[4th Century] Papyrus Refers to Christ’s Bride
Therefore as the Church is subject to Christ , so also let the wives be to their husbands in all things. Husbands, love your wives, as Christ also loved the church, and delivered himself up for it: That he might sanctify it, cleansing it by the laver of water in the word of life: That he might present it to himself a glorious church, not having spot or wrinkle, or any; such thing; but that it should be holy, and without blemish [Ephesians 5:24-27]
Edit: with a h/t to the Duke. It will be tempting for some overly friendly individuals to want to grant the benefit of the doubt to the frequently anti-Catholic New York Times. That’s not our purpose here. They’ve never been lacking for malice toward the Catholic Church, and this time is no exception.
A little research and perhaps a stronger religion desk would have left this story where it belongs.
The document in question was written nearly four centuries after Christ’s death and resurrection and is fragmentary, referring to Christ’s “wife”. The article in the Times doesn’t address the fact that Christ is often referred to as bridegroom or the spouse of the Church, but He is indeed referred to that way in Christian writing. And it didn’t stop the journalist from speculating about possible changes in the Church’s teachings.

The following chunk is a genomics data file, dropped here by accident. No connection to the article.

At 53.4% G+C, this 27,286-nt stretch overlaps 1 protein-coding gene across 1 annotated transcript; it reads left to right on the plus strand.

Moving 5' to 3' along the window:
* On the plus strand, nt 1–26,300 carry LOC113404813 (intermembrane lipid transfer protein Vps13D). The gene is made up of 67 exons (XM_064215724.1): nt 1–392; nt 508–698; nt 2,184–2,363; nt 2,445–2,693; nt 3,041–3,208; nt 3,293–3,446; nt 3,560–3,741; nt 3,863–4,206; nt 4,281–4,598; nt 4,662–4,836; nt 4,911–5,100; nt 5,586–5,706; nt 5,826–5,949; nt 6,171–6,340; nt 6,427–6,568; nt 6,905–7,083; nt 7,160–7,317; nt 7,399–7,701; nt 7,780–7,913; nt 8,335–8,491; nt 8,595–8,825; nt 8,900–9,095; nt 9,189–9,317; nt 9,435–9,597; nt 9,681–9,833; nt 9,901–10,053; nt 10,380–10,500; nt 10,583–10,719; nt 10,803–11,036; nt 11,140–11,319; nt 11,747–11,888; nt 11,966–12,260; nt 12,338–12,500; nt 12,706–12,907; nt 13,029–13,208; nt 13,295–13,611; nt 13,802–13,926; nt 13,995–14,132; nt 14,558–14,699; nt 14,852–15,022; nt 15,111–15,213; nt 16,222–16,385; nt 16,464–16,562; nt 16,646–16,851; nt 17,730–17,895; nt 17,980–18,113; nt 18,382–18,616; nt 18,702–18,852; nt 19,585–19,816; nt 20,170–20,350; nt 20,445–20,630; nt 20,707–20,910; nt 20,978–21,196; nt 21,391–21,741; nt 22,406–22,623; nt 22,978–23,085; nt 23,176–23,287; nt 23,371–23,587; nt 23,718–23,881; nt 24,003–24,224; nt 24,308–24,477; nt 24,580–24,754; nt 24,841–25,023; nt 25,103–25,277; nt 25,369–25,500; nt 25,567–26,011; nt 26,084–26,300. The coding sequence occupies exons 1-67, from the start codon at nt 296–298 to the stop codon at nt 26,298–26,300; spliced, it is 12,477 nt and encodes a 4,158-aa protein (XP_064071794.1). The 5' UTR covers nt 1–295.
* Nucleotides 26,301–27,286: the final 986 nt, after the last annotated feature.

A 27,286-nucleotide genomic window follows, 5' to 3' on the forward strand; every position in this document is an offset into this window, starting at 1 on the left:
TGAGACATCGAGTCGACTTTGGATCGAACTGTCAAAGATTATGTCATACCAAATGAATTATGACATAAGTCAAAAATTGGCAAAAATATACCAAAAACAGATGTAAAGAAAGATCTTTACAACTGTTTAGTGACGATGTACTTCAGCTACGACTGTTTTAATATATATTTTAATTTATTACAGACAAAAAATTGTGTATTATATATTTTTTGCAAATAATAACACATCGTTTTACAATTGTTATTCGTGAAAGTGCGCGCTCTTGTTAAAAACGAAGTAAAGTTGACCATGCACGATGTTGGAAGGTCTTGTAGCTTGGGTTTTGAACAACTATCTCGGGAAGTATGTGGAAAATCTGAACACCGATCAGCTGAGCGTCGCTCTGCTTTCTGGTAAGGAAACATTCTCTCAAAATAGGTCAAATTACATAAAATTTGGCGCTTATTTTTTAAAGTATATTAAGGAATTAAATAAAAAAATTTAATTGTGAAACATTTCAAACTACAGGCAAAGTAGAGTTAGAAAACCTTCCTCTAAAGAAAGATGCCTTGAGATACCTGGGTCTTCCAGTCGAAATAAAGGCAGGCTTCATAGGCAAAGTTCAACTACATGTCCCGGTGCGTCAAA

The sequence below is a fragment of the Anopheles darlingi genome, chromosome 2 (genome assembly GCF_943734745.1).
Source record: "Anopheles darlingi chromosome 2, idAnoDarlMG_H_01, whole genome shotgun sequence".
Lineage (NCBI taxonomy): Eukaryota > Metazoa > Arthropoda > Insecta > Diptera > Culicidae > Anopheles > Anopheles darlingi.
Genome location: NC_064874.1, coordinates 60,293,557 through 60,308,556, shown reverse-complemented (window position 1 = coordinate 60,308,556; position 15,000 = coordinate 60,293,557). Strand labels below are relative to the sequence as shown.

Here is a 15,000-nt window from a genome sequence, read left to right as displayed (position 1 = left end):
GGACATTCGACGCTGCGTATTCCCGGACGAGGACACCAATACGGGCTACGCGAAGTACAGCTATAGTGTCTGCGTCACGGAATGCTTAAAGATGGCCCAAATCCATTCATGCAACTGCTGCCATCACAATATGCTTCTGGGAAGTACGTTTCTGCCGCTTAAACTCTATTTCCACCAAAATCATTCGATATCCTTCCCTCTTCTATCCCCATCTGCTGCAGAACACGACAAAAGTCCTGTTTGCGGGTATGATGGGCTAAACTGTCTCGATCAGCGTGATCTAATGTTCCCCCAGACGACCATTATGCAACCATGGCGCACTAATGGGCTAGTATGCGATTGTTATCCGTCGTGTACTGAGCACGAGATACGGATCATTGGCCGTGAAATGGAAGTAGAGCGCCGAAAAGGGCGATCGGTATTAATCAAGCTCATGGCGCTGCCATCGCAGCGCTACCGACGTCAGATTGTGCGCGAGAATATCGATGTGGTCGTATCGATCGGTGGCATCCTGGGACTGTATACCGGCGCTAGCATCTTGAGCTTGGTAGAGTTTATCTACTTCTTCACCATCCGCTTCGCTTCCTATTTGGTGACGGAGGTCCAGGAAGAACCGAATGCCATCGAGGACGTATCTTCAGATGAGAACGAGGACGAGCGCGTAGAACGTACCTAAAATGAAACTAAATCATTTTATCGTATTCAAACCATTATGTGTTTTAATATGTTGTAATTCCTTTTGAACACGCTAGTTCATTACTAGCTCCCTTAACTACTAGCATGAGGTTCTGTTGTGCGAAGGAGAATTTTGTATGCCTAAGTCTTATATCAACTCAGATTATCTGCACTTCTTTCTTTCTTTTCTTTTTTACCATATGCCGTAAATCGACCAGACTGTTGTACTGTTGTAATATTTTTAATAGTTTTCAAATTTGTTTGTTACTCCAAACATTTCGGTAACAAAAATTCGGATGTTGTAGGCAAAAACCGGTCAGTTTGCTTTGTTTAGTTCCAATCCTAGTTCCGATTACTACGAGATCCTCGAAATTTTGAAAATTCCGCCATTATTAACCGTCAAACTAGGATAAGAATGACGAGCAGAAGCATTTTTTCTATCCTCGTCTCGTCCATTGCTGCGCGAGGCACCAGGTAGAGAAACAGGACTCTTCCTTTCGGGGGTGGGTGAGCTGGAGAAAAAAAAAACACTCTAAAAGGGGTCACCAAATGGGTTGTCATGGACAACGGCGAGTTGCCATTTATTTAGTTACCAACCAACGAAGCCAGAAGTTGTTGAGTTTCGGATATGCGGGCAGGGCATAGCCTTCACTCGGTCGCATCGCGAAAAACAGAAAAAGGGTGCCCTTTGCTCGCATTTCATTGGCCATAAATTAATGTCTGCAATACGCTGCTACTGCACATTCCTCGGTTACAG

Unfortunately, there will be a lot of confusion over this from Huffpo:
CAMBRIDGE, Mass. — A historian of early Christianity at Harvard Divinity School has identified a scrap of papyrus that she says was written in Coptic in the fourth century and contains a phrase never seen in any piece of Scripture: “Jesus said to them, ‘My wife …’ ”
The faded papyrus fragment is smaller than a business card, with eight lines on one side, in black ink legible under a magnifying glass. Just below the line about Jesus having a wife, the papyrus includes a second provocative clause that purportedly says, “she will be able to be my disciple.”
The finding was made public in Rome on Tuesday at an international meeting of Coptic scholars by Karen L. King, a historian who has published several books about new Gospel discoveries and is the first woman to hold the nation’s oldest endowed chair, the Hollis professor of divinity.